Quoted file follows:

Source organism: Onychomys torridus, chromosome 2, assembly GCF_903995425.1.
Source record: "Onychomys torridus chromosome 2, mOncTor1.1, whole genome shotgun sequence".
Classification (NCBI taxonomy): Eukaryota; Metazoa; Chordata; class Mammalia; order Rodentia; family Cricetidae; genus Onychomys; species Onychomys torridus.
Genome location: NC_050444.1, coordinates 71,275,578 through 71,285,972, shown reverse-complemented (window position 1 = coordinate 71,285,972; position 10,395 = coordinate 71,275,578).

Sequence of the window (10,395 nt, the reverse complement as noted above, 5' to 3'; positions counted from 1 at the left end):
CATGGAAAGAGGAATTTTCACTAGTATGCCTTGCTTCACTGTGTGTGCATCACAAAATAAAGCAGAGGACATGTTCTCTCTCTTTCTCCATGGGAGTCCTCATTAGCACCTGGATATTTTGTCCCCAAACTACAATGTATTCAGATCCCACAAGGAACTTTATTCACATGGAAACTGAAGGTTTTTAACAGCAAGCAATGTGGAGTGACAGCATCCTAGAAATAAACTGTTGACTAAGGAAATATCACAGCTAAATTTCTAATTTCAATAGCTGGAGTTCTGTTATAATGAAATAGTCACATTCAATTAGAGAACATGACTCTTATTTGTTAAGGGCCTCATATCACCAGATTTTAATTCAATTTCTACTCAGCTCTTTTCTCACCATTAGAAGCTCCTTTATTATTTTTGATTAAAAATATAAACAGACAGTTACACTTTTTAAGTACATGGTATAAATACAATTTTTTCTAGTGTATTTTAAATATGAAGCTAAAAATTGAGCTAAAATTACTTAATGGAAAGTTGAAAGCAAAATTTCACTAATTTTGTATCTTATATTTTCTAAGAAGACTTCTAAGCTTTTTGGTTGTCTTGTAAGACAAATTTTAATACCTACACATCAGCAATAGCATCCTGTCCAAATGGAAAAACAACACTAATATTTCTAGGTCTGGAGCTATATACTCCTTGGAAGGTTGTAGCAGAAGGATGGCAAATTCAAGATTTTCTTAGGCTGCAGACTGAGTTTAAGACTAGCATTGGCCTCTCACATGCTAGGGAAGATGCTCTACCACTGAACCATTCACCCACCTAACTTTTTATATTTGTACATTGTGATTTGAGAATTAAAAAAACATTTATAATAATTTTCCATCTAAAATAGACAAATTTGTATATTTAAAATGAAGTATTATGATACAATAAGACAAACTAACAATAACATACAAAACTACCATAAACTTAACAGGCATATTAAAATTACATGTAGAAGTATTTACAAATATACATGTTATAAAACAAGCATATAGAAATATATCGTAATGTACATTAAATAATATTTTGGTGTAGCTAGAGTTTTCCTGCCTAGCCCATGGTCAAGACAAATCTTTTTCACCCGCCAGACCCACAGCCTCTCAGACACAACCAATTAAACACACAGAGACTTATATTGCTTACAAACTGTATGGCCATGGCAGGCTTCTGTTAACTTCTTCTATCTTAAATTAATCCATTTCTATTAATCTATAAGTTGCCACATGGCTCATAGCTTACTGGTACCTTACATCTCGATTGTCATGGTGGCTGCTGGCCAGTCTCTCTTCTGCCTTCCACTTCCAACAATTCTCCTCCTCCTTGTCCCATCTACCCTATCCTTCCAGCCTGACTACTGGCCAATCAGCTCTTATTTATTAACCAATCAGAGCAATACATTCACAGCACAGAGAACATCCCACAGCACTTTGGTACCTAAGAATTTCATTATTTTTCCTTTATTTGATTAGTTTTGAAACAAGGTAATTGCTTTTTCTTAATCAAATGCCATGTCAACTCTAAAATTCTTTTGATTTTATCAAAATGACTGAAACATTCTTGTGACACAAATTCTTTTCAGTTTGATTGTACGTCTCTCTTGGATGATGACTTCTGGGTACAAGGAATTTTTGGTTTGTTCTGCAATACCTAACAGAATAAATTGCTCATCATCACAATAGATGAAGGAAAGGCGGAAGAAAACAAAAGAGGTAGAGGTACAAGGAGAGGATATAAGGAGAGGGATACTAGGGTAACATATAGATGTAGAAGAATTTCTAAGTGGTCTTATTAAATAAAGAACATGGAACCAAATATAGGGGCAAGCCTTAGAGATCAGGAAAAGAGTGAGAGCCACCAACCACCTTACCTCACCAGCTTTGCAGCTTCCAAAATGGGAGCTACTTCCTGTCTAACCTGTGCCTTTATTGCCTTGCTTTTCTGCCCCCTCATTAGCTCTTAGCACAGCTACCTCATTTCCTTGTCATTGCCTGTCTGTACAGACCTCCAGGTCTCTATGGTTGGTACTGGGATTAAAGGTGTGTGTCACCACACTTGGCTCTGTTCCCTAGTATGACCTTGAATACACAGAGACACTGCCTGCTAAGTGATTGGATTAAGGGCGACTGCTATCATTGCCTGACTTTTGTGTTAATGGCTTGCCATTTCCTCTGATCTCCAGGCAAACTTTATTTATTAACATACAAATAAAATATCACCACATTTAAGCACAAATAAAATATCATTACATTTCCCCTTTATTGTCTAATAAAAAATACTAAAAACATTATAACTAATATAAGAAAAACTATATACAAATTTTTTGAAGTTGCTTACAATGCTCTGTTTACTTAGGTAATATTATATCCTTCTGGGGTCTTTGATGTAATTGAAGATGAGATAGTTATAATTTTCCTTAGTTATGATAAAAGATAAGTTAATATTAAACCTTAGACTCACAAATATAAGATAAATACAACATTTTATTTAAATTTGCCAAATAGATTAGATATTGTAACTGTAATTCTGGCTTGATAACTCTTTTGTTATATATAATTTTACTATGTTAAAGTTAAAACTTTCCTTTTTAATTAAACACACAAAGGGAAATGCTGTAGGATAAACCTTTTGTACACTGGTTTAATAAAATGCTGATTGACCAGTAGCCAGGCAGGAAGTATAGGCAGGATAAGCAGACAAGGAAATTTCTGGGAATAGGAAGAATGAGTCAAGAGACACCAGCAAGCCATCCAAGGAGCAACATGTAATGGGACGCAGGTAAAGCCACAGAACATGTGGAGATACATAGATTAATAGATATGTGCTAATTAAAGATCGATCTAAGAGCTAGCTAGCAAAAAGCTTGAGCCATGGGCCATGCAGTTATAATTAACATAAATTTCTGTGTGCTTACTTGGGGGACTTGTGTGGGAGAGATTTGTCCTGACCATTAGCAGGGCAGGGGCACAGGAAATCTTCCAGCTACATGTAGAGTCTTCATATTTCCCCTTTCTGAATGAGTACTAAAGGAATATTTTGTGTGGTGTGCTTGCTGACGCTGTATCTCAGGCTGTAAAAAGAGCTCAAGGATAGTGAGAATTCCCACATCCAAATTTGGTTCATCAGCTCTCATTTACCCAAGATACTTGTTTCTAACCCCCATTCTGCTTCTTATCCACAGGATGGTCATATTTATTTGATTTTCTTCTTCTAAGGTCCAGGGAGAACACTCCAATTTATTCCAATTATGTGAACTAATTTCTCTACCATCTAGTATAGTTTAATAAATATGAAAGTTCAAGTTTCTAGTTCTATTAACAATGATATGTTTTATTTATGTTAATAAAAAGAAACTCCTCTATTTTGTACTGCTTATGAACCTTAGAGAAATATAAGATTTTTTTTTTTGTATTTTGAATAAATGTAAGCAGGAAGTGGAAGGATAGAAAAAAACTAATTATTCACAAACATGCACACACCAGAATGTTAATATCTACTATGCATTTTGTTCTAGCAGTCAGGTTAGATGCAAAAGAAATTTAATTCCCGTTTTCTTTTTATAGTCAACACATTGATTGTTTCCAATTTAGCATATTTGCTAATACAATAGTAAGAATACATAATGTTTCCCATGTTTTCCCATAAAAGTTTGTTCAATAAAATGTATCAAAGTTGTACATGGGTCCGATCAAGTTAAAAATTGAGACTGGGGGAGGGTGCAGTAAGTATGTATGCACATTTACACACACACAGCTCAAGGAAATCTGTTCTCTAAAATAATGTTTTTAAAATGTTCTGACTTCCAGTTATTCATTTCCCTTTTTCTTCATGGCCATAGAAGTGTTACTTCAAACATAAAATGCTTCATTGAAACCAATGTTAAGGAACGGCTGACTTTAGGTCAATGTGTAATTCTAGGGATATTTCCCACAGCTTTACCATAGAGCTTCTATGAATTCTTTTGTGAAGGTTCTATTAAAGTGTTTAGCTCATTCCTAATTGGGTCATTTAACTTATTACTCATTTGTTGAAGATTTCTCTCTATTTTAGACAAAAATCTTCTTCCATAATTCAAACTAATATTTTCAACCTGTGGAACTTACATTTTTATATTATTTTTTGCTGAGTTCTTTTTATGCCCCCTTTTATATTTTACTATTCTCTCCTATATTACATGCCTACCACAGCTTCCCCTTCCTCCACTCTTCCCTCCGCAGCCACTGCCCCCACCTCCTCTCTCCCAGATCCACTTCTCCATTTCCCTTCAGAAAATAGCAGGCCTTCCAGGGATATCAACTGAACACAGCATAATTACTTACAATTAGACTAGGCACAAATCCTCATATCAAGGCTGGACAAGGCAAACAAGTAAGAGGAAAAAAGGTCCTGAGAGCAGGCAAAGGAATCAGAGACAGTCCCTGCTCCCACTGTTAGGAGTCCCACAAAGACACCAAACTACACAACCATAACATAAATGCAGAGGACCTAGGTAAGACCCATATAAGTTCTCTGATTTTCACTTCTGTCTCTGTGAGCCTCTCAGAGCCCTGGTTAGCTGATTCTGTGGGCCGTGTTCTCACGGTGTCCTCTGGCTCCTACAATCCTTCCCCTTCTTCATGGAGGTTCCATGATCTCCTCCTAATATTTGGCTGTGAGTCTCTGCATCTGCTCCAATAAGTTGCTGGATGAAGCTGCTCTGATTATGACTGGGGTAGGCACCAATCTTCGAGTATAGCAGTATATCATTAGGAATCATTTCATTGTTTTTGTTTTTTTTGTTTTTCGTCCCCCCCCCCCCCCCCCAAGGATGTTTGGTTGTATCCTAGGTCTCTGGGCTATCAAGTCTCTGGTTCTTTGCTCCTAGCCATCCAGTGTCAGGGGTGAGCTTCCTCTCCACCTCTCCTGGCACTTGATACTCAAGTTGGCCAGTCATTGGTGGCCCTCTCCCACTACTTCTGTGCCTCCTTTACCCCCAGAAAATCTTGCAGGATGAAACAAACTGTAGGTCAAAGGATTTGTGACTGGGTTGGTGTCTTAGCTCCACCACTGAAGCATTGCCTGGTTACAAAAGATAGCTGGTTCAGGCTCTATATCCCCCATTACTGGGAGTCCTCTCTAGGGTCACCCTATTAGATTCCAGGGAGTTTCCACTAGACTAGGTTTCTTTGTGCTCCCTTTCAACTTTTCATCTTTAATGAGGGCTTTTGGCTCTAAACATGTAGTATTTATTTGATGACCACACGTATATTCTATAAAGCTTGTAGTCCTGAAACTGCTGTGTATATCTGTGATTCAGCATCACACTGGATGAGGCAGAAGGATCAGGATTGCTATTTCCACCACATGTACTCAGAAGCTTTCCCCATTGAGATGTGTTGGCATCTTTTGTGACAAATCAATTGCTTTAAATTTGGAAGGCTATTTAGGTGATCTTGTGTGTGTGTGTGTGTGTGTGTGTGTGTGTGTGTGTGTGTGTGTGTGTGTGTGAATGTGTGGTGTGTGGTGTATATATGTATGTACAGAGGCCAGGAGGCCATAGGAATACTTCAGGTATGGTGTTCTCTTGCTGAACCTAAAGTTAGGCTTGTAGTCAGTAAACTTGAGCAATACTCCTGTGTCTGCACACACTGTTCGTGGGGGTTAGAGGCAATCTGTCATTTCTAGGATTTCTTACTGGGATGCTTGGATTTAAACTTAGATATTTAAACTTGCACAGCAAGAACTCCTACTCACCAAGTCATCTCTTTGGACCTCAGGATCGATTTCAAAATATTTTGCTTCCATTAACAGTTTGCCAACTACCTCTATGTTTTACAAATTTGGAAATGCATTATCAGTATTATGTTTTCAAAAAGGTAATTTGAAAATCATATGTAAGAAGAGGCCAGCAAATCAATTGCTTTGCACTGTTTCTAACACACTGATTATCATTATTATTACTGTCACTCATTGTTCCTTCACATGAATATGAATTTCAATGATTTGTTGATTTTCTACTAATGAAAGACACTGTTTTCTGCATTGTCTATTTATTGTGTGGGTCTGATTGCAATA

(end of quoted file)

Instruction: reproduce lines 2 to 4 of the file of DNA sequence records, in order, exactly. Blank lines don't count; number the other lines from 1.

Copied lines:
Source record: "Onychomys torridus chromosome 2, mOncTor1.1, whole genome shotgun sequence".
Classification (NCBI taxonomy): Eukaryota; Metazoa; Chordata; class Mammalia; order Rodentia; family Cricetidae; genus Onychomys; species Onychomys torridus.
Genome location: NC_050444.1, coordinates 71,275,578 through 71,285,972, shown reverse-complemented (window position 1 = coordinate 71,285,972; position 10,395 = coordinate 71,275,578).